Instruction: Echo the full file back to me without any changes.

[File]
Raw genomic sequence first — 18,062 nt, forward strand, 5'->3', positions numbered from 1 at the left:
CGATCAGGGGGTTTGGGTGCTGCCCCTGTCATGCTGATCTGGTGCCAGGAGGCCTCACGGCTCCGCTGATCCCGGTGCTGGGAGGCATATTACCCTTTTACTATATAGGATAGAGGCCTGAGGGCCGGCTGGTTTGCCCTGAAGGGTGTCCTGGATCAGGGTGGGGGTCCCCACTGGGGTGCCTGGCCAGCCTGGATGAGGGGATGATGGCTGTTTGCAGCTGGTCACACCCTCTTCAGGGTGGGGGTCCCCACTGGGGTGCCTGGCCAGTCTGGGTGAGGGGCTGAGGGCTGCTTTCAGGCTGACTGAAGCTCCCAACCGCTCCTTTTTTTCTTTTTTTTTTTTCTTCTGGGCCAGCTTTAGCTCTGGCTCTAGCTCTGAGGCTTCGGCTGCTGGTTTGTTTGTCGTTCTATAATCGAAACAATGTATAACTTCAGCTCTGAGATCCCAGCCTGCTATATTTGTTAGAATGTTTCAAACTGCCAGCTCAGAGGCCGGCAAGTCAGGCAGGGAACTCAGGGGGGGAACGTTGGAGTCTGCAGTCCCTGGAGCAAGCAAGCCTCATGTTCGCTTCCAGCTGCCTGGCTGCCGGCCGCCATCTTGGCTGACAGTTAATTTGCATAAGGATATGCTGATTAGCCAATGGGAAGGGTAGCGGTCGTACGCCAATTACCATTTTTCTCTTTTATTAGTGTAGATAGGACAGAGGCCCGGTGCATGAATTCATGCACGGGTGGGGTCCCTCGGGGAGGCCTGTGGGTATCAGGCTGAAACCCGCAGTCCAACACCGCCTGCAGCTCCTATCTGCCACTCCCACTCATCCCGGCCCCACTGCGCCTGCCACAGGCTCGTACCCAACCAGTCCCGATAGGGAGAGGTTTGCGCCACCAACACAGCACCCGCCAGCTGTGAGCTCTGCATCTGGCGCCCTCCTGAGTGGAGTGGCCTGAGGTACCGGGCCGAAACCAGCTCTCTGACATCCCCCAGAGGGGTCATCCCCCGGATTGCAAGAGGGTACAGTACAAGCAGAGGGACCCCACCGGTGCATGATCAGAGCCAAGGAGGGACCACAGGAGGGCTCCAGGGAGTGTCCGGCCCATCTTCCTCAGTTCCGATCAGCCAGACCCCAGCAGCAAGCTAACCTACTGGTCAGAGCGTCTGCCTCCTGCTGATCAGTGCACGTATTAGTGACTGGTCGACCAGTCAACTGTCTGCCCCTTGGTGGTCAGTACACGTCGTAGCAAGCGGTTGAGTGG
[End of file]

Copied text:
Raw genomic sequence first — 18,062 nt, forward strand, 5'->3', positions numbered from 1 at the left:
CGATCAGGGGGTTTGGGTGCTGCCCCTGTCATGCTGATCTGGTGCCAGGAGGCCTCACGGCTCCGCTGATCCCGGTGCTGGGAGGCATATTACCCTTTTACTATATAGGATAGAGGCCTGAGGGCCGGCTGGTTTGCCCTGAAGGGTGTCCTGGATCAGGGTGGGGGTCCCCACTGGGGTGCCTGGCCAGCCTGGATGAGGGGATGATGGCTGTTTGCAGCTGGTCACACCCTCTTCAGGGTGGGGGTCCCCACTGGGGTGCCTGGCCAGTCTGGGTGAGGGGCTGAGGGCTGCTTTCAGGCTGACTGAAGCTCCCAACCGCTCCTTTTTTTCTTTTTTTTTTTTCTTCTGGGCCAGCTTTAGCTCTGGCTCTAGCTCTGAGGCTTCGGCTGCTGGTTTGTTTGTCGTTCTATAATCGAAACAATGTATAACTTCAGCTCTGAGATCCCAGCCTGCTATATTTGTTAGAATGTTTCAAACTGCCAGCTCAGAGGCCGGCAAGTCAGGCAGGGAACTCAGGGGGGGAACGTTGGAGTCTGCAGTCCCTGGAGCAAGCAAGCCTCATGTTCGCTTCCAGCTGCCTGGCTGCCGGCCGCCATCTTGGCTGACAGTTAATTTGCATAAGGATATGCTGATTAGCCAATGGGAAGGGTAGCGGTCGTACGCCAATTACCATTTTTCTCTTTTATTAGTGTAGATAGGACAGAGGCCCGGTGCATGAATTCATGCACGGGTGGGGTCCCTCGGGGAGGCCTGTGGGTATCAGGCTGAAACCCGCAGTCCAACACCGCCTGCAGCTCCTATCTGCCACTCCCACTCATCCCGGCCCCACTGCGCCTGCCACAGGCTCGTACCCAACCAGTCCCGATAGGGAGAGGTTTGCGCCACCAACACAGCACCCGCCAGCTGTGAGCTCTGCATCTGGCGCCCTCCTGAGTGGAGTGGCCTGAGGTACCGGGCCGAAACCAGCTCTCTGACATCCCCCAGAGGGGTCATCCCCCGGATTGCAAGAGGGTACAGTACAAGCAGAGGGACCCCACCGGTGCATGATCAGAGCCAAGGAGGGACCACAGGAGGGCTCCAGGGAGTGTCCGGCCCATCTTCCTCAGTTCCGATCAGCCAGACCCCAGCAGCAAGCTAACCTACTGGTCAGAGCGTCTGCCTCCTGCTGATCAGTGCACGTATTAGTGACTGGTCGACCAGTCAACTGTCTGCCCCTTGGTGGTCAGTACACGTCGTAGCAAGCGGTTGAGTGG